It is the aim of this article to analyse the worship of the dead in the context of the post-Soviet religious
revival in Russia. The paper focuses on certain interrelated manifestations of worshipping the
“special dead”, martyrs and heroes, in which both religious and secular institutions are involved.
Activities in canonisation of new martyrs who “shone out” during the Soviet period also imply the
recovery of graves and the identification of the bodies of the (new) saints. They are similar to another
secular form of politics of memory: the reburials of soldiers who perished during the Second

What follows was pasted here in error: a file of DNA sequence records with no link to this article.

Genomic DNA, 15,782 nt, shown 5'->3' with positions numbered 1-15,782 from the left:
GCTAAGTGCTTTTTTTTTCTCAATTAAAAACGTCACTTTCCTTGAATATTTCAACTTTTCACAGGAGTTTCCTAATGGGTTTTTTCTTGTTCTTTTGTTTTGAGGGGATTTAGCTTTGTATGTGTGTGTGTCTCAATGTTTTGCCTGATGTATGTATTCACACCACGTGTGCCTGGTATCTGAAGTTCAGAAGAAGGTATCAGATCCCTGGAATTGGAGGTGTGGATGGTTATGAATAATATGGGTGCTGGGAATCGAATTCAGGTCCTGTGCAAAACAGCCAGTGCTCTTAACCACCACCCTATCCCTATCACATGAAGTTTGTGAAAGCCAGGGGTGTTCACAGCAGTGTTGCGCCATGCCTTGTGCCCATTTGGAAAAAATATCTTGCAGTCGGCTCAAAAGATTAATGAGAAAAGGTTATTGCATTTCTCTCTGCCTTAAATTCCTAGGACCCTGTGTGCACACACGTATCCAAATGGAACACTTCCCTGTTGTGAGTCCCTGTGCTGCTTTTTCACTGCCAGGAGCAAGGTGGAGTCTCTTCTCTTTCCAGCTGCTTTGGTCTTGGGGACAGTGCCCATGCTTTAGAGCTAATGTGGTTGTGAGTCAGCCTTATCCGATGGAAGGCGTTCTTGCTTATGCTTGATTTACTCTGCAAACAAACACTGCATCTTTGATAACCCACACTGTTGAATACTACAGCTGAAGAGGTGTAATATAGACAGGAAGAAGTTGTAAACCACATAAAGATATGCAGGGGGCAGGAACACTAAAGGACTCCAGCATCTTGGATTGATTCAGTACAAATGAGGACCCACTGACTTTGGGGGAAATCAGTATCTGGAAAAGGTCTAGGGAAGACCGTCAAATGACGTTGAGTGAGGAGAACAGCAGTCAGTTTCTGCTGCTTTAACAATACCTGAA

World War. The physical remains of the anonymous dead are a cause of frustration and ambiguity.
In both cases (the sacred and the secular ones), the aim is to achieve personalisation through the
identification of graves and remains. It includes both a physical process and a symbolic operation
through which the bodies obtain the status and the aura of martyrs and heroes. It is a strategy of
reconciling irreconcilable historical legacies and also a tool to positively reformulate traumatic
experiences of the past. In doing so, the Orthodox project of constructing memory successfully
contributes to the larger societal project of elaborating a positive vision of the past.
Key words: canonisation, religious revival, worship of the dead, politics of memory, Russia, post-socialism